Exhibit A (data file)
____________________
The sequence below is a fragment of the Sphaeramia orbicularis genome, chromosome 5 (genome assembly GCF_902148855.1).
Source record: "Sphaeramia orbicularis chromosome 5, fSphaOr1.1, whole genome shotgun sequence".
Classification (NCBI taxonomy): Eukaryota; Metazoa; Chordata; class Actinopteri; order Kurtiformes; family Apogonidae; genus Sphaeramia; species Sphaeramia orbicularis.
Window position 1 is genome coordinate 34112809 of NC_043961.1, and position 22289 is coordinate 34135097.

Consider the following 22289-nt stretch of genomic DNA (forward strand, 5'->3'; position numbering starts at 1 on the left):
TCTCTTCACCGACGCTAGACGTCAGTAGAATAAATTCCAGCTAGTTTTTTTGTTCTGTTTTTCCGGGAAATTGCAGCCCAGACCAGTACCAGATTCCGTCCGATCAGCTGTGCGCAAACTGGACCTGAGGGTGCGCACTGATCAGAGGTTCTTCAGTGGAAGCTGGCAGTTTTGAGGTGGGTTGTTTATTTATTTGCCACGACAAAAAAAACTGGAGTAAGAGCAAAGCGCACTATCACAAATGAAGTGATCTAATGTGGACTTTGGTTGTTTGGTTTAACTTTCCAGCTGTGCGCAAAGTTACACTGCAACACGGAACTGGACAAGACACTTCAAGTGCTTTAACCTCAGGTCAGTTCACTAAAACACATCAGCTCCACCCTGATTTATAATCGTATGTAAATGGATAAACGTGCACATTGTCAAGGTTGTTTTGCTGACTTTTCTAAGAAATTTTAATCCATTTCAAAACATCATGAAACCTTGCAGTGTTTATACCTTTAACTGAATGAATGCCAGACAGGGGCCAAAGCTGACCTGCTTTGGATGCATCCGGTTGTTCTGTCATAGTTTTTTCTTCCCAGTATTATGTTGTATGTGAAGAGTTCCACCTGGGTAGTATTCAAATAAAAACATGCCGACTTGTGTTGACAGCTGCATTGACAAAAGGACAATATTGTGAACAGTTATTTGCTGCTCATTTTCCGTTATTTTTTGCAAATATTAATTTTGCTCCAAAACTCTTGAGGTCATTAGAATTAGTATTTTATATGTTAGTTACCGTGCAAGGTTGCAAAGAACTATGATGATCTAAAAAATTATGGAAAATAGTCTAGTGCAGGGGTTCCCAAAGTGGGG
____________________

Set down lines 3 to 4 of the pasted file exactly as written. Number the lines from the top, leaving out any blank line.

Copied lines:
Classification (NCBI taxonomy): Eukaryota; Metazoa; Chordata; class Actinopteri; order Kurtiformes; family Apogonidae; genus Sphaeramia; species Sphaeramia orbicularis.
Window position 1 is genome coordinate 34112809 of NC_043961.1, and position 22289 is coordinate 34135097.